However, most of my students are coming to find out what it is all about and to see if it would be something they want to attempt. You did not mention if you have any stand-alone web sites, but if you do, you know what a daunting task that can be without knowledge. eBay allows us to "get our feet wet" and grow, if that is what we decide. Many are content to pocket $400, to $1,000 or more in extra monthly income and not make a full-time effort. Yes, without knowledge and planning, one could end up just covering expenses, but that can be avoided.

The next level of student for the advanced classes are those who decided to step it up a few notches or are already merchants wanting to grow another avenue of sales. They have a much better vision of what they want to sell, but need more help in marketing and internet sales. Why do they attend class? Many are like me, who can read all day long but still need human interaction to help focus the ideas and strategies. Some want to network with other sellers.

Regarding the feedback and other changes, I would agree with some of your observations but feel that eBay, as with any business is evolving, so with many of the changes I have taken a "sit back and wait" position. I do not like being restricted in giving feedback and I saw value in having buyer feedback because it gave an indication of who you are dealing with. BUT, as with many things, it was abused and eBay has to find a way to make it better. I also have some issues with the Detailed Seller Ratings (DSR) but eBay is already showing signs of adjusting the program.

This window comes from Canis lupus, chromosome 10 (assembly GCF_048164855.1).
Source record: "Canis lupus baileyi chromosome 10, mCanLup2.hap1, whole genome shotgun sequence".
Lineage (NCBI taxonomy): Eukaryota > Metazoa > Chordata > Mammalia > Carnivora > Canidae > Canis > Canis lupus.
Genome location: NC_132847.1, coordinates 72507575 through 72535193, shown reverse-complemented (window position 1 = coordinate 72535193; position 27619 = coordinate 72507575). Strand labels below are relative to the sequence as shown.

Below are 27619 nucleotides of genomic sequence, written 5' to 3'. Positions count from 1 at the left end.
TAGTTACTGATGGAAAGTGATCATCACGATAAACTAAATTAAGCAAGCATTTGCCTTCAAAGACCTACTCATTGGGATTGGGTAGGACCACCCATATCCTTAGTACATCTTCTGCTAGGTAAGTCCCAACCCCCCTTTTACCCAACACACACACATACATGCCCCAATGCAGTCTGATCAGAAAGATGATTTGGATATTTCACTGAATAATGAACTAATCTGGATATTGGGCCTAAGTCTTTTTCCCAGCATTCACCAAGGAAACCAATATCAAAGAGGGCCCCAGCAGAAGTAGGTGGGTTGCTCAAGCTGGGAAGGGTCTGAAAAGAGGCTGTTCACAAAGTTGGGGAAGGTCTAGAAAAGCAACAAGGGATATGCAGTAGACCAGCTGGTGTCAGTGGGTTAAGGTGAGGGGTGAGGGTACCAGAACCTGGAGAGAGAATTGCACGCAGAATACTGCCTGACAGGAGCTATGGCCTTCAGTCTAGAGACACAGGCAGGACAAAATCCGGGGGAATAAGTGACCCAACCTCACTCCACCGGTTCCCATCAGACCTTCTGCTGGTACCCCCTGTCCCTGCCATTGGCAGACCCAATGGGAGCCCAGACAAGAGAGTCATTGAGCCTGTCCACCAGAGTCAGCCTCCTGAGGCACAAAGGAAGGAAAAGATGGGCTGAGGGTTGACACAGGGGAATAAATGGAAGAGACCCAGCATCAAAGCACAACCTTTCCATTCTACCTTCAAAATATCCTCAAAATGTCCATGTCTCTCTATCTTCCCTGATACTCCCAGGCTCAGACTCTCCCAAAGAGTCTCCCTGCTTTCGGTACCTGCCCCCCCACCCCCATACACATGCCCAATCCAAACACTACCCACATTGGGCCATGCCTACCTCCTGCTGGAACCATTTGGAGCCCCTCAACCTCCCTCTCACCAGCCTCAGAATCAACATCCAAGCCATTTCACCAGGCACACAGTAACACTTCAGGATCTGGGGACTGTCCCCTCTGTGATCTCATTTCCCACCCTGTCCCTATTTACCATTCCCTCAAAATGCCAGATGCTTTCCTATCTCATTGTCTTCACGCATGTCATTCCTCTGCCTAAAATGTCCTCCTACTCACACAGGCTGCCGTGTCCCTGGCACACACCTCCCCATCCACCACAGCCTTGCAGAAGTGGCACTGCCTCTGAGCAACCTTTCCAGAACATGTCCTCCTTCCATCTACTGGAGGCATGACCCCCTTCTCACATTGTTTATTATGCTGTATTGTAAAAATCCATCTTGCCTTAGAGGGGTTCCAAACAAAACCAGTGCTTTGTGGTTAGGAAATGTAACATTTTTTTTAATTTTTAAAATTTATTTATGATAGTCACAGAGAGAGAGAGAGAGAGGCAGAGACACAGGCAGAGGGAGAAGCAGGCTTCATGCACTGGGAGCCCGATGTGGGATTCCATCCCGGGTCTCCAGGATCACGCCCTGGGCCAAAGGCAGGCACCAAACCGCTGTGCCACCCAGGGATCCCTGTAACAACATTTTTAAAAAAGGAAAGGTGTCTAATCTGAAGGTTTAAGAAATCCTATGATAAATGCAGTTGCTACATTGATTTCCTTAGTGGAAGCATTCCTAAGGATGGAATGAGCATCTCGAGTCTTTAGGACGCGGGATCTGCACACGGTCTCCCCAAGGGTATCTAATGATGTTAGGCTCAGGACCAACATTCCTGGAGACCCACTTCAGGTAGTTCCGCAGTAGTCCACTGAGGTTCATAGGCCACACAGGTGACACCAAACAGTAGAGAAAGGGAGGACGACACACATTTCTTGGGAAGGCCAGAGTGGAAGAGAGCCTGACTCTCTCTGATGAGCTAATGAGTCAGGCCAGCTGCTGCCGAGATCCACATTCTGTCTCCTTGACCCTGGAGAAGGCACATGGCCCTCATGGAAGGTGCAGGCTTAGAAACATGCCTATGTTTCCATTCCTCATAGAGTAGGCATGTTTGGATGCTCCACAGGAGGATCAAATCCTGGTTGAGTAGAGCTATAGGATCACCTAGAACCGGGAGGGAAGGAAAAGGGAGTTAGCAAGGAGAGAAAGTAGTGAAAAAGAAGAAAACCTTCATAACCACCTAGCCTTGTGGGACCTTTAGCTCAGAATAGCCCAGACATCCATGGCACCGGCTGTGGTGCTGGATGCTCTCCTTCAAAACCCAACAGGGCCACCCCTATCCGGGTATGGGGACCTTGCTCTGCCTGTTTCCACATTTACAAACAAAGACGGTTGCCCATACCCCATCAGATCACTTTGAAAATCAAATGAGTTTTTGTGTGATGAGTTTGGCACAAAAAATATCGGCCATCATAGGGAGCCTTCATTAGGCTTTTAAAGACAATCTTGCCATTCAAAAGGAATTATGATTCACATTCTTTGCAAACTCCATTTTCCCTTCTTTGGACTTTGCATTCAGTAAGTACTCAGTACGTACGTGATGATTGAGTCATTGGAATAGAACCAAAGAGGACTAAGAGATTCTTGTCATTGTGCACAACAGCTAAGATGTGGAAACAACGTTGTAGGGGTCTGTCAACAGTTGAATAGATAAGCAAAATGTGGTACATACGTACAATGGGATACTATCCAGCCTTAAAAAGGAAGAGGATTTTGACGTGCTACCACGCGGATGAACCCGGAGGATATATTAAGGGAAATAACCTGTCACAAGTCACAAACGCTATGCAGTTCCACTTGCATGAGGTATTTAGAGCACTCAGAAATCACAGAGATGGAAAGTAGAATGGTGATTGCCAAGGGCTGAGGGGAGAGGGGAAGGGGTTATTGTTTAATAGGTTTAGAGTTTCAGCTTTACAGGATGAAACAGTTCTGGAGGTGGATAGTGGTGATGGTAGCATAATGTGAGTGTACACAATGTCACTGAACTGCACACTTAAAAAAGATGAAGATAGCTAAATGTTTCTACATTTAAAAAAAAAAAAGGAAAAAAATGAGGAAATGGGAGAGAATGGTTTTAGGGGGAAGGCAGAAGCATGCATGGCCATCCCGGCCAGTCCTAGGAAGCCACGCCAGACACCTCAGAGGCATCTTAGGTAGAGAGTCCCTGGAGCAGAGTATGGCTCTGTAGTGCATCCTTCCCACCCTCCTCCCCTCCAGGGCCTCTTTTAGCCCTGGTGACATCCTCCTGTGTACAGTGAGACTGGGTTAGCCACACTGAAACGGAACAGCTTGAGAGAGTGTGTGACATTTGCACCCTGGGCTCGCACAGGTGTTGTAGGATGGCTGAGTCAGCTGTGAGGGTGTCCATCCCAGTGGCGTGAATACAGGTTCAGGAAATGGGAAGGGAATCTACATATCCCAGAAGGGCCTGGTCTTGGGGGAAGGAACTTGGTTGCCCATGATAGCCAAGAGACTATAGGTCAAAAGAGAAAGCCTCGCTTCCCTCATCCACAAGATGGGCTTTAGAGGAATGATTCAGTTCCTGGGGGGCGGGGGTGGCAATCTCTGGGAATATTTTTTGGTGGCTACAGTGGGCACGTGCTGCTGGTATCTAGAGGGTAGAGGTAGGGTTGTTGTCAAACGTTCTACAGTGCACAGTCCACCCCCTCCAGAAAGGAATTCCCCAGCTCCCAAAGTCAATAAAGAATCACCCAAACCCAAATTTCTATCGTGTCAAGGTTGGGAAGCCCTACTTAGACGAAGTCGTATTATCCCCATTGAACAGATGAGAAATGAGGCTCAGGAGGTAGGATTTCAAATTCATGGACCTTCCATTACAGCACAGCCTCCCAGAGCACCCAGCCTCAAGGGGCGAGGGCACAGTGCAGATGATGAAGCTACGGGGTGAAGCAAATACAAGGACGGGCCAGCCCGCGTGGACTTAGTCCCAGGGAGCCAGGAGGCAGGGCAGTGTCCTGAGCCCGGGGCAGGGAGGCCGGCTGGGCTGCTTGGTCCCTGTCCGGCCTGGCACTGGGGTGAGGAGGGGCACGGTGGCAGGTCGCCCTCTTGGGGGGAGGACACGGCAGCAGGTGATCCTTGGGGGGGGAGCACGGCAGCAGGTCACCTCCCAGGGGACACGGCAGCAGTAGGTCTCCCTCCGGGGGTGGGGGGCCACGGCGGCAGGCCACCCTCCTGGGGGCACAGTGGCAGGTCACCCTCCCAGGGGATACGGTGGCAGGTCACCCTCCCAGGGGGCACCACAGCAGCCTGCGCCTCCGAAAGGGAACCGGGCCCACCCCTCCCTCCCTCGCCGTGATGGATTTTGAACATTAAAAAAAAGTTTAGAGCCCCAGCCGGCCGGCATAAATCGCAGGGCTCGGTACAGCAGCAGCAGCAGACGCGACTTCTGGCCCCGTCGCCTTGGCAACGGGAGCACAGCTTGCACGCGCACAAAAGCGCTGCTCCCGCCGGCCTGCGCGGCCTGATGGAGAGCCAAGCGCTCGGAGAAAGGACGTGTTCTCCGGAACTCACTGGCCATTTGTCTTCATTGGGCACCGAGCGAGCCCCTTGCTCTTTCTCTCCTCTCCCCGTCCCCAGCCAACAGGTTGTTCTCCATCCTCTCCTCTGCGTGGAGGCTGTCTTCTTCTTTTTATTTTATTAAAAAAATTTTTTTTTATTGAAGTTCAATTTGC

We as a marketplace have many ideas and I wish eBay were easier to converse with in order to get those ideas across, but I have never had to deal with the hundreds of million members that eBay has, so I probably understand very little about what it takes to accomplish this.

Yes, some of the changes favor the Power Sellers, but in everyday business the same applies. If I go to Lowes and offer to buy skids of merchandise, I get a better price. When I concentrate my flights with a certain airline, I get perks that others do not get and even the security people give perks to frequent flyers with a streamlined security check.

The national and even world marketplaces are hit with price increases and the internet marketplace is no different. eBay raised prices but then gave discounts to volume sellers. As one who would be classified as a small seller, I felt the increase, but it is nowhere near the expenses we had as a brick and mortar merchant. My expenses in that marketplace were often 70-80 percent. With eBay those ratios are reversed. By the way, we are power sellers, but on the low end and that comes and goes with our listing activity.

There ARE options and we sample them ourselves. We will start supplying a list of them in class, as well as posting them on our website. I discuss them in class, as well as using eBay to bring traffic to a freestanding website, but eBay is still far and above the most powerful trading platform for many of us. Even the web designers and providers I know admit that eBay gets exposure that would take them months to get and constant work to maintain, so for the small seller, it is a powerful tool as well as a selling platform.

There is much more that can be discussed on why I enjoy and thrive on teaching, but I would be getting WAY off the subject. If you would like to continue the discussion, we could converse by e-mail, or if you are local, we might actually sit down and chat. I would love to hear of your business endeavors and learn from your experiences. I truly appreciate your comments.

-- Posted by stevemills on Wed, May 21, 2008, at 9:50 AM

I came back this morning to clarify some of yesterdays comment, and was supprised to see a reply. I did not expect one to be honest. I could e-mail you, but do not see a link on the site. I could post my mail here, but all I have are connected to an account and most of those I may check every few months. I will just ramble on here this morning if thats okay.